Nightmare Fuel / An American Werewolf in London
David, what big teeth you have!
  • The signature scene of the movie is pure unadulterated nightmare fuel: a painful transformation that would give the one from The Howling a run for its money. Here's the scene.
  • The "Undead", which are more like living zombies than ghosts; Jack first appears to David with most of his skin still torn off from the Werewolf attack, and he just keeps decaying from there until his last appearance is... gah.
    • That little flap of skin that's just barely hanging on by a thread to Jack's neck during the scene in the hospital.
  • The nightmare sequences. Some screenshots should not be on rental video cases available to six-year-olds.
  • The first attack. Imagine you're walking with your friends in a pitch black and seemingly endless field, you hear howls getting closer and closer. Shortly after that you hear the growls of the beast from the darkness that surrounds you and you know it's circling you.
  • When the pub-goers are asked about the pentagram on the wall, they become very hostile and the boys decide to leave. However, they insist that the boys avoid the moors, stay on the road, and beware the moon.
    • After the boys leave, we see that the pub-goers, apparently regulars, have barricaded the doors of the pub and drawn their weapons. The barkeep insists they shouldn't have let them leave, but is rebuffed. Then we hear the most hellish, demonic howl in the distance, and all the pub-goers look up at it. The howl continues. The barkeep begins losing her composure and begs the pub-goers to go after the boys. The others refuse, too afraid to leave. One says "it's in God's hands now." The pub doesn't get much screen-time, but damned if this scene didn't make you afraid of the unknown.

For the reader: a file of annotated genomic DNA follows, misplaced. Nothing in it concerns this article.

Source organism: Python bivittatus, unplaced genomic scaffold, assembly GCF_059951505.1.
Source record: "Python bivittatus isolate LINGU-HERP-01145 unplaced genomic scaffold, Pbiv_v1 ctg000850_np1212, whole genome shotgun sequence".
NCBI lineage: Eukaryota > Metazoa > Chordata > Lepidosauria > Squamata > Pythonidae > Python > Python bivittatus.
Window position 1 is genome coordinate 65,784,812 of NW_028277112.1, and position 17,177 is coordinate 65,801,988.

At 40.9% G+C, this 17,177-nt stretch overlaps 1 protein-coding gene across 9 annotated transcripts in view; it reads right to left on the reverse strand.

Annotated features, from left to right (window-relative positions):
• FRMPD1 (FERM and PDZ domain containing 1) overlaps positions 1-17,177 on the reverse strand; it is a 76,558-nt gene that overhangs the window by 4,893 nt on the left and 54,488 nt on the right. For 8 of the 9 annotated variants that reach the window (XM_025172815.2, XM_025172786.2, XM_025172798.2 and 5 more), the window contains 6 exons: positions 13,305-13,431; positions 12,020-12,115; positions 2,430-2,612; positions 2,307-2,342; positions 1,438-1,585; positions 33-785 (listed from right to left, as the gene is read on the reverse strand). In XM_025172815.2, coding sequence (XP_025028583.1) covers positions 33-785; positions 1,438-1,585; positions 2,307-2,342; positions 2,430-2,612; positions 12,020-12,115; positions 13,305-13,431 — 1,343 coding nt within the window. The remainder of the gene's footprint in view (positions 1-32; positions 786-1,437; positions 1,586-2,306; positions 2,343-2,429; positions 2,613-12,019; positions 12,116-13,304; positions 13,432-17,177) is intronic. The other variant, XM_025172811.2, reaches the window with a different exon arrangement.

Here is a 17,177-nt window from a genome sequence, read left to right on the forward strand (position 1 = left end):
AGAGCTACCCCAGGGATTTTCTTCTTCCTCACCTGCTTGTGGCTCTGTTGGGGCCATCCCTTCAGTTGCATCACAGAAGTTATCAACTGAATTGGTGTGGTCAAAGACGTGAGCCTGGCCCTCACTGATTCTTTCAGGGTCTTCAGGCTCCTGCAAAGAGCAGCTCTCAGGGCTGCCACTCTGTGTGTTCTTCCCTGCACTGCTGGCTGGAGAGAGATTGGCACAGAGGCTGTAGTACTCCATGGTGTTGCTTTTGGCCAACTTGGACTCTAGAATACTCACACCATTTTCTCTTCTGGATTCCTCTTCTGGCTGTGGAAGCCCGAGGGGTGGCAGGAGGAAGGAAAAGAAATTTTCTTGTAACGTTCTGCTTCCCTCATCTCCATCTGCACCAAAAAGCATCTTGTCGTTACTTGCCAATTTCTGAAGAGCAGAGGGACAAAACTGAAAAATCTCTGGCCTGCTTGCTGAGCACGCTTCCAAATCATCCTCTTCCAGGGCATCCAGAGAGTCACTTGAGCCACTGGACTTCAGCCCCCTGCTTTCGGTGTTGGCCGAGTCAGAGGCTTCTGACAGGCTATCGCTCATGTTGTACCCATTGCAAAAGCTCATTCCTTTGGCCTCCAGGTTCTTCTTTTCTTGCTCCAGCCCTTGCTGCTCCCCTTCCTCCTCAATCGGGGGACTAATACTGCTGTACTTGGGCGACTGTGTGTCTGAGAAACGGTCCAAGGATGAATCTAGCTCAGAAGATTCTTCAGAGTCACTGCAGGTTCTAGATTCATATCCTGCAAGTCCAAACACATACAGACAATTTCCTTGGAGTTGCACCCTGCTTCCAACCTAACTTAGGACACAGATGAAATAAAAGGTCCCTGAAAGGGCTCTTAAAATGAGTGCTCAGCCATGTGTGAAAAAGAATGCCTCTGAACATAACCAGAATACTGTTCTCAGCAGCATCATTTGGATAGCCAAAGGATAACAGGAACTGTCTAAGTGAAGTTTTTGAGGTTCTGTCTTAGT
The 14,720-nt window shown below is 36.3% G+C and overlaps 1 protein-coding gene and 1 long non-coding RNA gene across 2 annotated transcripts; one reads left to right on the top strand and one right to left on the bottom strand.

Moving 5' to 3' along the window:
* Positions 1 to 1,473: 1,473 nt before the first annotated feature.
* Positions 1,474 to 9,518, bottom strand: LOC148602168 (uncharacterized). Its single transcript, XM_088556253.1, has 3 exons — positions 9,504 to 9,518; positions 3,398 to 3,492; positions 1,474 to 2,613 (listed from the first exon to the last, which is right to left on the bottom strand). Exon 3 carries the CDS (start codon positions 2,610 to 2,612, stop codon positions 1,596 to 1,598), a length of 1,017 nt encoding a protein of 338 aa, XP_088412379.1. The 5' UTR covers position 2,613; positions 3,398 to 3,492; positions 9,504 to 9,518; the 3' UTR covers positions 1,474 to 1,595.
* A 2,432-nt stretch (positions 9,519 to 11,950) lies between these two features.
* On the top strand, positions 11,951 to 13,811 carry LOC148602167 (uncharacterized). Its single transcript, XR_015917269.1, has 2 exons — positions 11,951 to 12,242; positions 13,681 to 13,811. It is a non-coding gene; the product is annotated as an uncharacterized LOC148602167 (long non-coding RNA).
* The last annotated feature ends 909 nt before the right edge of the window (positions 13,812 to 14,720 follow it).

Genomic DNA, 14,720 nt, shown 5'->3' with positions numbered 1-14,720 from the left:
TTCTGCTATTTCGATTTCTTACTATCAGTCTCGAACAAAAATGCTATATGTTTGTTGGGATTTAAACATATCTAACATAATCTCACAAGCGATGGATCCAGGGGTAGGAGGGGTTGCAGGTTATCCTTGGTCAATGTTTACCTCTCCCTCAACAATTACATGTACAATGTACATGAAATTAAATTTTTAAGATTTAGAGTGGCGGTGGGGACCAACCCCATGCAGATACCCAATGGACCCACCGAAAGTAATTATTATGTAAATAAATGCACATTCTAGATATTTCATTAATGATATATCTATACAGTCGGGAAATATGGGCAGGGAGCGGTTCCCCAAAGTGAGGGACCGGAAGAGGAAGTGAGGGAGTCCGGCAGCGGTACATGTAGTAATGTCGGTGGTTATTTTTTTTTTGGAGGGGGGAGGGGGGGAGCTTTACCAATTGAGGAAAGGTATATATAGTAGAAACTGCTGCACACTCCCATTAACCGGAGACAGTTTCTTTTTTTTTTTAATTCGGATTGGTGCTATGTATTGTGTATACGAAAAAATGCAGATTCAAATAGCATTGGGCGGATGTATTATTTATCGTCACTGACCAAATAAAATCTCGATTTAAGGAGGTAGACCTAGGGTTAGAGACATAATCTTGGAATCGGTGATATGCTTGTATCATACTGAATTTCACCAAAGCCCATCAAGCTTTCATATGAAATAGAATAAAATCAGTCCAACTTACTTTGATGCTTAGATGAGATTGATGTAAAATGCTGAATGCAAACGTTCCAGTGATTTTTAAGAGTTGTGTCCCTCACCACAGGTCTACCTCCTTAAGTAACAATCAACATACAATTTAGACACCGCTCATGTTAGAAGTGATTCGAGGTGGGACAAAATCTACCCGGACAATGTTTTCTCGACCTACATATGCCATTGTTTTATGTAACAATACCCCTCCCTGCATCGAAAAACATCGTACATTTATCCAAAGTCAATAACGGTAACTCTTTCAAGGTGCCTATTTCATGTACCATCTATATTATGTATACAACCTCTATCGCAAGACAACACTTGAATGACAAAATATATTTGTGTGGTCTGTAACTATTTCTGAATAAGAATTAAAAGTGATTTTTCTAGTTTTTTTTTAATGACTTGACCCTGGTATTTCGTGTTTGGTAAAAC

• The scene where one of David's victims is stalked through, and eventually killed on, the London Underground. We never, ever see the werewolf, but the guy's terrified reactions are more than enough.
    • There's actually one moment where we're given a very brief glimpse; a wide bird's eye POV of the man being carried up the escalator, and the werewolf emerges from the tunnels - the scene cuts to a different angle before we can fully register what we're looking at.
  • The massacre in Piccadilly Circus, where David bites the head off the intervening inspector in front of hundreds of terrified people. What follows next is a chaotic scene where dozens of terrified motorists try to avoid his monstrous form, crashing and mowing down several panicked pedestrians who are trying to escape.
    • One unfortunate passenger gets thrown out of a bus and gets his head crushed under the wheels of a car.
  • The Nightmare Face that David makes in one of the dreams he has (shown on the right).
  • The theatrical poster works thanks to, again, fear of the unknown. It depicts Jack and David looking off into the distance uneasily, with the full moon overhead. The tagline reads, "From the director of Animal House... a different kind of animal." The poster really puts you in the moment as if you're the unfortunate soul looking off in the distance as you hear the howl of the approaching werewolf.
  • Towards the end of Jack's first visit, he gets serious when it's clear David isn't buying what he's saying, and tells David that "the forces of darkness" and the supernatural are Real After All and it's why Jack is stuck as the undead and David will become a werewolf. It's terrifying enough to have confirmation that there really are evil forces out there.